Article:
Friday, 10 May 2019

Book Review: King of Fools by Amanda Foody

King of Fools is the second book in the Shadow Game series (with Ace of Shades being the first), written by Amanda Foody. If you haven’t read Ace of Shades and plan to in the future, there are a couple of spoilers from that, as this is a sequel and the synopsis does mention a couple- just skip the next paragraph or first couple of sentences.

King of Fools is an action packed, fast paced sequel set in the notorious City of Sin, which follows on directly from the first instalment. It begins as Enne and Levi have just escaped the Shadow Game, when they are faced with the fall out and a series of repercussions, including a bounty on both of their heads. This book focuses on the main characters attempting to fix the fate of New Reynes through their own deeds and with the assistance of other stakeholders and gangs. This is done both criminally and politically. The narrative is told through three different perspectives of Levi, Enne and Jac as they each face different challenges over a series of months. Levi, with the development of an unlikely partnership, Enne, attempting to build her own gang and stuck between being a street lord and proper lady, and Jac who builds an unlikely friendship with a woman who holds significant power over one of the cities wealthiest families.

I thoroughly enjoyed this book. Despite its intimidating size, it kept me engaged throughout and the fast pace made me want to keep reading into the night. One thing that really stood out to me was the inclusion of three narrators. As there was a lot more going on in this book, by having each of the main characters narrate, as a reader, we were able to see further into the plot and what was going on. This also allowed for the characters to develop further and to discover more about their context. I especially liked reading Jac’s point of view, as he was only a secondary character in the first book and this book really allowed for him to show what he was capable of. Jac was able to prove that he was more than just Levi’s second and he could make his own choices based upon what he believed in. I found Enne’s chapters thrilling to read too, as she battled with herself and what she believed in, whether she should be a street lord or whether she should just be a set of eyes for Vianca.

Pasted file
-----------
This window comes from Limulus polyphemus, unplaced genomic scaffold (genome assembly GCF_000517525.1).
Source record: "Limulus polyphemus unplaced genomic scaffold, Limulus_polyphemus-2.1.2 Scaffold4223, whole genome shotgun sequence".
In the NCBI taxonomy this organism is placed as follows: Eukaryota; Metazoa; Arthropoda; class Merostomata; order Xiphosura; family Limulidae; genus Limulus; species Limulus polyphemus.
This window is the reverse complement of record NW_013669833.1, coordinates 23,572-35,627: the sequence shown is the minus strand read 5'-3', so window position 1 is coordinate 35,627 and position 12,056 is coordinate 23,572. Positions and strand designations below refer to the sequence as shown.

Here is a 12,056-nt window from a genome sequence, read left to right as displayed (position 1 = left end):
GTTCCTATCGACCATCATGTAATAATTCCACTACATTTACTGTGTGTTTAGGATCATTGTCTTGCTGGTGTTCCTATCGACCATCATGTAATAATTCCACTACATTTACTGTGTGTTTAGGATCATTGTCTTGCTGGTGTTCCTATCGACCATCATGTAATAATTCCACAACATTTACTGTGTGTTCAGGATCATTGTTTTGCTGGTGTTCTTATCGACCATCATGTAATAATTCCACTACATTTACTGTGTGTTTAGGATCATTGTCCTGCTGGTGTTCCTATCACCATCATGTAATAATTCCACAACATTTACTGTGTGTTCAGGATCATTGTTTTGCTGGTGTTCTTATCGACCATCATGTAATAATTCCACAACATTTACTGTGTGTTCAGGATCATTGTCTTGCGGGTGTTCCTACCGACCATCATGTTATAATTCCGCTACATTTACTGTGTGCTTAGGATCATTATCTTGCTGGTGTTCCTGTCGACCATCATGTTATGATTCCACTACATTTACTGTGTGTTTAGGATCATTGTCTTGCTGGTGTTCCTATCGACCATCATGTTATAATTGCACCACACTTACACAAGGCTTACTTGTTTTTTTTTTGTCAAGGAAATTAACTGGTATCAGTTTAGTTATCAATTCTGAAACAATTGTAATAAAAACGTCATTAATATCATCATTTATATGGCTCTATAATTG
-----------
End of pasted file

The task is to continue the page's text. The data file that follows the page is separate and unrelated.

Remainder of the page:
Unlike other young adult fantasy books, I commend Foody for writing about some topics which other authors may find confronting or shy away from. Within this book, there is mention of drug addiction and abuse, torture and parental abuse (to name only a few). While these scenes may be confronting for some, they allow the reader to visualise the high stakes of the city and the lengths that the characters will go to, to ensure that they are in control.

Another aspect of the book I really enjoyed was the inclusion of Enne’s gang and the feminist representation within. These girls all came together with a common goal of seizing power in a city where the men were seen to rule the gangs. Despite their differences, they all worked together to achieve their goals despite numerous setbacks. I also admired the character of Enne and how she changed so much from Ace of Shades. Her character development was phenomenal, going from a girl who was used to a fancy finishing school, to leading a gang. Over time, she learnt the ways of the city and that it was a fight to survive.

This book also included mystery within its pages too. This aura of mystery made me want to continue reading, to find out what was happening. There was the mystery regarding who Vianca’s third omerta was which left the reader guessing throughout the whole book. There was also the mystery regarding Sophie, who she is and what her intentions were over the course of the book. These were two things within the book which kept me guessing until the very end and made me engage more with the plot.

I also felt like the characters were further developed throughout this book. While the various other gangs were introduced in Ace of Shades, King of Fools gave Foody the opportunity to flesh out these gangs and the members within them. The reader was able to find out more about the gangs, what they were after (considering the events of the previous book) and how they aimed to achieve this. There were shifting alliances, new members joining old gangs and new gangs being formed. I especially liked learning more about the Scarhands and the Doves as they were previously introduced but not too much was known about them.

Overall, I thoroughly enjoyed reading King of Fools and following Enne, Levi and Jac on their journeys in New Reynes. This was a book that kept me engaged throughout due to its fast pace and inclusion of so much action. I am very much looking forward to reading the next book when it is released to see where the plot goes!

I rated this book: 5 stars ⭐⭐⭐⭐⭐

King of Fools will be released in Australia later this month and has already been released in the US. Thank you to the publishers, Harlequin Australia, for providing me with a review copy via NetGalley
More about the book and information regarding where to purchase can be found by accessing the link below:

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